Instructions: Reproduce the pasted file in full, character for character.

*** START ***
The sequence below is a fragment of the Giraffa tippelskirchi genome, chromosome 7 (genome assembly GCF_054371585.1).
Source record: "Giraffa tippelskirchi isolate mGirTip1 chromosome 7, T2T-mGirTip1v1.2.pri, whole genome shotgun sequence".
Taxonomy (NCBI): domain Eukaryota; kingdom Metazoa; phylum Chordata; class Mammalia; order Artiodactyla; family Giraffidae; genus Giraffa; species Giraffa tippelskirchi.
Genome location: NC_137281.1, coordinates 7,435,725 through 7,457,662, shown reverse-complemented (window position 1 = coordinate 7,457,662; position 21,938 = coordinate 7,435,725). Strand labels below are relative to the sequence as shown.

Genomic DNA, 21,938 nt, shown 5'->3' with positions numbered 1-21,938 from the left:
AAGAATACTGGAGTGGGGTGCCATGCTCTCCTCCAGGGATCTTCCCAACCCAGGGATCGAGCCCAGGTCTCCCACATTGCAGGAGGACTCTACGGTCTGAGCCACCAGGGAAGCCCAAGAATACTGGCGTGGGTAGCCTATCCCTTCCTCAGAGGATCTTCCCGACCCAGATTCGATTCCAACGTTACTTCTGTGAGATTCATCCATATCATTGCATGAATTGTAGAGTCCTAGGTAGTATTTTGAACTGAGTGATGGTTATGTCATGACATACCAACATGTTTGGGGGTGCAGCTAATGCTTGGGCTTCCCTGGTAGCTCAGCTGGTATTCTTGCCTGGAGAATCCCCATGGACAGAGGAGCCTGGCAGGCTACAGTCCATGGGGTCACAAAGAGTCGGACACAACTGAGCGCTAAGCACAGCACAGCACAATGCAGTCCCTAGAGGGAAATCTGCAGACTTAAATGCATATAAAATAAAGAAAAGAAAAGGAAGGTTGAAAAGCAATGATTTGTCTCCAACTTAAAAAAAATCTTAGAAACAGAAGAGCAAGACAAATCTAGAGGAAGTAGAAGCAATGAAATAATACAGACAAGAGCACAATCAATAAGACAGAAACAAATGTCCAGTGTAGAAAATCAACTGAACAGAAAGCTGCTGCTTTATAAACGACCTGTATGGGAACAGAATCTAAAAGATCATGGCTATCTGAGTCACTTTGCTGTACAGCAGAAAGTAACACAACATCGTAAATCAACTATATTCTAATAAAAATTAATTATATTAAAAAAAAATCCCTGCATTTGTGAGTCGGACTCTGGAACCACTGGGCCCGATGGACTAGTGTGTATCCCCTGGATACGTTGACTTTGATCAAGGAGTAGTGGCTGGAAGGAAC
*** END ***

The sequence below is a fragment of the Giraffa tippelskirchi genome, chromosome 7 (genome assembly GCF_054371585.1).
Source record: "Giraffa tippelskirchi isolate mGirTip1 chromosome 7, T2T-mGirTip1v1.2.pri, whole genome shotgun sequence".
Taxonomy (NCBI): domain Eukaryota; kingdom Metazoa; phylum Chordata; class Mammalia; order Artiodactyla; family Giraffidae; genus Giraffa; species Giraffa tippelskirchi.
Genome location: NC_137281.1, coordinates 7,435,725 through 7,457,662, shown reverse-complemented (window position 1 = coordinate 7,457,662; position 21,938 = coordinate 7,435,725). Strand labels below are relative to the sequence as shown.

Genomic DNA, 21,938 nt, shown 5'->3' with positions numbered 1-21,938 from the left:
AAGAATACTGGAGTGGGGTGCCATGCTCTCCTCCAGGGATCTTCCCAACCCAGGGATCGAGCCCAGGTCTCCCACATTGCAGGAGGACTCTACGGTCTGAGCCACCAGGGAAGCCCAAGAATACTGGCGTGGGTAGCCTATCCCTTCCTCAGAGGATCTTCCCGACCCAGATTCGATTCCAACGTTACTTCTGTGAGATTCATCCATATCATTGCATGAATTGTAGAGTCCTAGGTAGTATTTTGAACTGAGTGATGGTTATGTCATGACATACCAACATGTTTGGGGGTGCAGCTAATGCTTGGGCTTCCCTGGTAGCTCAGCTGGTATTCTTGCCTGGAGAATCCCCATGGACAGAGGAGCCTGGCAGGCTACAGTCCATGGGGTCACAAAGAGTCGGACACAACTGAGCGCTAAGCACAGCACAGCACAATGCAGTCCCTAGAGGGAAATCTGCAGACTTAAATGCATATAAAATAAAGAAAAGAAAAGGAAGGTTGAAAAGCAATGATTTGTCTCCAACTTAAAAAAAATCTTAGAAACAGAAGAGCAAGACAAATCTAGAGGAAGTAGAAGCAATGAAATAATACAGACAAGAGCACAATCAATAAGACAGAAACAAATGTCCAGTGTAGAAAATCAACTGAACAGAAAGCTGCTGCTTTATAAACGACCTGTATGGGAACAGAATCTAAAAGATCATGGCTATCTGAGTCACTTTGCTGTACAGCAGAAAGTAACACAACATCGTAAATCAACTATATTCTAATAAAAATTAATTATATTAAAAAAAAATCCCTGCATTTGTGAGTCGGACTCTGGAACCACTGGGCCCGATGGACTAGTGTGTATCCCCTGGATACGTTGACTTTGATCAAGGAGTAGTGGCTGGAAGGAAC